Factors to Consider When Choosing Between A Full-time and Part-time Degree
Despite efforts to reduce the emphasis on Singapore’s academic qualifications, a university degree is still widely seen as the key that opens doors to many job opportunities. At the same time, it comes with its own number of costs to earn it. The tuition costs for a degree are not cheap, besides putting in the requisite effort to prepare for exams and complete your coursework. Additionally, there’s always the opportunity cost you need to consider not working. It is not a decision that you can take lightly to obtain a degree, whether full-time or part-time, in Singapore, local, or overseas. Here are three factors you must consider before making your decision.
Compared to full-time students who can devote themselves completely to their studies, working adults have to juggle various obligations such as their job, family, and research. If you’re talking about obtaining a part-time degree, you should weigh the time it takes for you to finish it and whether or not you can stick to it. If a degree takes three years to complete, you have to make sure the duration is correct. For example, if you’re planning to get married, have children, or are planning to get an overseas posting during this timeframe, pursuing your degree at the same time can be unlikely.
It’s neither practical nor fair to expect a part-time student to follow a course planned for full-time students. With full-time jobs to take care of and their own families, part-time students would definitely need a course program built around them. If you take a part-time degree, make sure that the course’s layout is structured in a manner that suits your schedule and work and family responsibilities. This may mean holding lessons on weekday evenings that allow students to concentrate on one module at a time rather than several modules simultaneously taken and completed.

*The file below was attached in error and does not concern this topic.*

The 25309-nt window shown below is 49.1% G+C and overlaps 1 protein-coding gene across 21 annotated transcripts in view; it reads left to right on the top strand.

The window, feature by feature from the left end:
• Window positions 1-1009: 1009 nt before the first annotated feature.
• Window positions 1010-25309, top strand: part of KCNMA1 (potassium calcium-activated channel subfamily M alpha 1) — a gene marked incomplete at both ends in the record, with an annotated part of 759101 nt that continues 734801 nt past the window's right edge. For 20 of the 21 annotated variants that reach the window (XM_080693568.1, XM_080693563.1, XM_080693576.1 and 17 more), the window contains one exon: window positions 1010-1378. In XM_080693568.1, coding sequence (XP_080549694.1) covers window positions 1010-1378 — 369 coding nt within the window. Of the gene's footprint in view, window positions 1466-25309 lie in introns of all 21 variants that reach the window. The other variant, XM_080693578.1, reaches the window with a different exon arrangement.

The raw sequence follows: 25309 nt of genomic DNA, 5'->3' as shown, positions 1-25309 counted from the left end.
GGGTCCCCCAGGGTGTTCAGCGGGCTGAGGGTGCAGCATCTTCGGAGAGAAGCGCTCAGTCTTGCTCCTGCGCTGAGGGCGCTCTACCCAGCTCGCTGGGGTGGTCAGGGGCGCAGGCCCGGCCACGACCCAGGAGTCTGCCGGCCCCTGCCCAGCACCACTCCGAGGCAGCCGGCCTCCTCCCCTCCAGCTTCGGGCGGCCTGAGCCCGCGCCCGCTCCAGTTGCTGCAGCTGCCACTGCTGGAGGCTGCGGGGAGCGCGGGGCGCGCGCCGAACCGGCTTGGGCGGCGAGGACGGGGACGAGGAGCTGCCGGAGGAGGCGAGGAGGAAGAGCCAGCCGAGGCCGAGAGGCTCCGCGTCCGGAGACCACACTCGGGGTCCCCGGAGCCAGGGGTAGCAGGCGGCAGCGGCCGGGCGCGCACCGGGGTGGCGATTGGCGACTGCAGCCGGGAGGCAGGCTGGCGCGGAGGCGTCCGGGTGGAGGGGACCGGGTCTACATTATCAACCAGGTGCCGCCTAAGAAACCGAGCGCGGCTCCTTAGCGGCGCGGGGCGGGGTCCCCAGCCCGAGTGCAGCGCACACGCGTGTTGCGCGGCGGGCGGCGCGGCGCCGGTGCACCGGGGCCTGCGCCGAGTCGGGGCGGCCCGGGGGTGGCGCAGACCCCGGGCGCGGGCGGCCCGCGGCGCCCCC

If you seek a full-time degree, you do not appreciate your campus location as much as you would expect that 1) you will have enough time each day to drive to school, and 2) you might also have the option of living on campus if necessary. Place matters, though, as a part-time student. Imagine if you work in the East and your campus is on the other end of the island. It’s not only going to be difficult to take a 1.5-hour one-way commute via public transport, but also unsustainable. You’ll be more likely to be out or late for classes and project meetings than not.
A school campus situated in Singapore’s central region is likely to
be even more convenient for part-time students who work inside the CBD.
Manyhave campuses in central cities and convenient locations.
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